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In David Briggs & Others v HMRC [2019] TC07166 the FTT held that a change in a right to earnout consideration from loan notes to cash was a disposal of that right and triggered the gain deferred on the original disposal.

Under the principle in Marren v Ingles:

The appellants were three individuals who were also trustees of the Briggs Accumulation and Maintenance Trust. They jointly owned, with the trust, 100% of two TV companies which owned the rights to “Who wants to be a Millionaire”. In December 2006 both companies were sold.

The FTT dismissed the appeal disagreeing with the appellants’ analysis’ of the transactions.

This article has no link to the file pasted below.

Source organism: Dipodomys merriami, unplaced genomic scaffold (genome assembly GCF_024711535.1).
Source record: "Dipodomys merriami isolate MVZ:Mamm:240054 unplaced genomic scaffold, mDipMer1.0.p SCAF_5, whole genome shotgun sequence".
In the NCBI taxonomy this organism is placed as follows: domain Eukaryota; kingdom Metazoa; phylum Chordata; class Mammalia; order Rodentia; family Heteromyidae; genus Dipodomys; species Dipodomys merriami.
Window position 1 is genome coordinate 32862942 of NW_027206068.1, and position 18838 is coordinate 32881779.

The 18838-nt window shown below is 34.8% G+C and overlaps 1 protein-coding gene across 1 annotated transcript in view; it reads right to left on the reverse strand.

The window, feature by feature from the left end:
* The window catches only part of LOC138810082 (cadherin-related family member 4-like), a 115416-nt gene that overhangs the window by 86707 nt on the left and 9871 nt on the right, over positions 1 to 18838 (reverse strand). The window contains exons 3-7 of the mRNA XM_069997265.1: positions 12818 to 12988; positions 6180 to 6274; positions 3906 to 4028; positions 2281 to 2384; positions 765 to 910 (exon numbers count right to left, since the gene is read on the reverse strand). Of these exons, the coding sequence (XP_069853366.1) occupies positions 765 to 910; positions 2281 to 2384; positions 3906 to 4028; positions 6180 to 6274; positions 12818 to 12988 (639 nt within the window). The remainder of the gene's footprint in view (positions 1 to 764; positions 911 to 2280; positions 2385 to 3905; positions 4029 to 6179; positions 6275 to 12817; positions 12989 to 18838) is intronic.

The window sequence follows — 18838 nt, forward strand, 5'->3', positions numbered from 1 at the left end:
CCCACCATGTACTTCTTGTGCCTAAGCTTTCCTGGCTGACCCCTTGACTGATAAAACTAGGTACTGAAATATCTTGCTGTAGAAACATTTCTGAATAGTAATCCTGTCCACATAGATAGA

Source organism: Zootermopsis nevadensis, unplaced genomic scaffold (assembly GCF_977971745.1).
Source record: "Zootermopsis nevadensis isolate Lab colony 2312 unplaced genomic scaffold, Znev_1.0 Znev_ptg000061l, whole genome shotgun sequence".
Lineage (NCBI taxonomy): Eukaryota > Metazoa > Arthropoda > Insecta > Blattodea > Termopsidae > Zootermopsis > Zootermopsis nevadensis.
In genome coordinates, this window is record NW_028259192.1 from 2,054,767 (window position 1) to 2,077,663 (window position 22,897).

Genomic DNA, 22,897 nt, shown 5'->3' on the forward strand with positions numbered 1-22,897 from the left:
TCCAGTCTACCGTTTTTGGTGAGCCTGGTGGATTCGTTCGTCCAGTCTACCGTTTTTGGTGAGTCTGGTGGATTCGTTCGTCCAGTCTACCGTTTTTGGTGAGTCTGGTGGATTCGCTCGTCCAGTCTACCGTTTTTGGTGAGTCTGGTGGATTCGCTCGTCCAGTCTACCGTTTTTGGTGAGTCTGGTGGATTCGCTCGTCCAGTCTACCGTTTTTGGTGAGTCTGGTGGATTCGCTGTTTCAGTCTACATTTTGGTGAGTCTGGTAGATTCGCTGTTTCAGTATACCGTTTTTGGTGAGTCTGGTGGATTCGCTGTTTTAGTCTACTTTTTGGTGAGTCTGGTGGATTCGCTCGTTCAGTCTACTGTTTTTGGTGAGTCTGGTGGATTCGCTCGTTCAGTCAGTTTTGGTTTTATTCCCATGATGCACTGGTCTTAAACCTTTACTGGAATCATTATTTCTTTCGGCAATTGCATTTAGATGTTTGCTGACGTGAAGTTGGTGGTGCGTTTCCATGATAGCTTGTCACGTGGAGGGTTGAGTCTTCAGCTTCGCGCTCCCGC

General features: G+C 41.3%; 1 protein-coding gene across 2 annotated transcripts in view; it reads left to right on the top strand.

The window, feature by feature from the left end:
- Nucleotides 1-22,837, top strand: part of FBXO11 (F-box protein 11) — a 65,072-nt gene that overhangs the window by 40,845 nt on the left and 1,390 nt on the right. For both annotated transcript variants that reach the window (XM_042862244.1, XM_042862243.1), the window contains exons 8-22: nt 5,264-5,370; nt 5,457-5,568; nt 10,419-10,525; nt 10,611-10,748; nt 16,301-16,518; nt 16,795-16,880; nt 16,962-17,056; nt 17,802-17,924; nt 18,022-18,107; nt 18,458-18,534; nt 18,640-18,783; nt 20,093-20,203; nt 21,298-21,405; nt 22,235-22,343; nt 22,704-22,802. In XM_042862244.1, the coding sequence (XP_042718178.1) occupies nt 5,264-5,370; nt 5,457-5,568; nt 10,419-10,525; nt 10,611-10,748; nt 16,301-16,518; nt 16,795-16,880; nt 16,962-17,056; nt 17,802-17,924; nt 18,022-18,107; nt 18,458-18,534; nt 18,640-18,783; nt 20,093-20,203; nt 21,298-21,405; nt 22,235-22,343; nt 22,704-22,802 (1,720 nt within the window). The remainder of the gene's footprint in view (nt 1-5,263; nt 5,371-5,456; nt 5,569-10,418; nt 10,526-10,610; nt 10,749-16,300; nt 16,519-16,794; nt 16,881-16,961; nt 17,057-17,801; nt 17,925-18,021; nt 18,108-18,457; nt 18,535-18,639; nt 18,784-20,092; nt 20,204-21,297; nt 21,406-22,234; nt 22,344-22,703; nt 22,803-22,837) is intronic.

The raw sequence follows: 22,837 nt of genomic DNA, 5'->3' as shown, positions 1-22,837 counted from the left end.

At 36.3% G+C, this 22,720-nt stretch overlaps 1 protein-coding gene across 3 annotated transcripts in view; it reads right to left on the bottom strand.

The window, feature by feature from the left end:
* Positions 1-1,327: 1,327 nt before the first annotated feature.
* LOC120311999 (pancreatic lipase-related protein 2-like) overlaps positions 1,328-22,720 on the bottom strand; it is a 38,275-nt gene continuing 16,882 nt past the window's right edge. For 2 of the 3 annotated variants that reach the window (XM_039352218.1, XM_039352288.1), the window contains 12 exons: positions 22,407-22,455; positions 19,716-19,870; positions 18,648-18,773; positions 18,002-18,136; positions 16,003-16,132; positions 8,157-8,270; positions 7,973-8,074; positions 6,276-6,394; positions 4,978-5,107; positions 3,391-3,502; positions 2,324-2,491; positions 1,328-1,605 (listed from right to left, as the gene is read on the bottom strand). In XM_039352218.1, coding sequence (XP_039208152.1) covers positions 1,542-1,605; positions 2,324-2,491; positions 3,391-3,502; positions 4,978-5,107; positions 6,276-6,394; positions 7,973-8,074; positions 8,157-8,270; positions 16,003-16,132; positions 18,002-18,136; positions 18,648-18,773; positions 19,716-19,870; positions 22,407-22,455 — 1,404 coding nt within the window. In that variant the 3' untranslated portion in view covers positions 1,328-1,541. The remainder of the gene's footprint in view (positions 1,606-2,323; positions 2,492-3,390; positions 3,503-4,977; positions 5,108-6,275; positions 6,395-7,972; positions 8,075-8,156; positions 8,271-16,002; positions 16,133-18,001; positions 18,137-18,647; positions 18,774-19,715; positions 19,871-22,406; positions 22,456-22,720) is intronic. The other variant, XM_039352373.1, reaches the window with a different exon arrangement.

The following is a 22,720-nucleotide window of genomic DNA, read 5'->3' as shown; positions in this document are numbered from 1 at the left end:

There were some errors in HMRC’s closure notices; they referred to the wrong companies and two of the appellants asked that they be declared invalid as a result. The judge refused and found that any reasonable taxpayer would have understood that this was just an error, it had been pointed out to HMRC immediately, and was not so gross and fundamental as to invalidate the notices.

This case is of equal relevance now for a disposal eligible for entrepreneurs’ relief as it was to a claim for business asset taper relief. Had the taxpayers opted out of s138A and paid their tax on the earnout upfront, whilst there would have been a clear cashflow disadvantage, they would have jointly saved £16,364,035!

Links to our guides:

Selling the business: deferred consideration and earn outs

Entrepreneurs' Relief 

Loan stock: QCBs or Non-QCBs (subscriber guide)

How to appeal an HMRC decision

External link:

David Briggs & Others v HMRC [2019] TC07166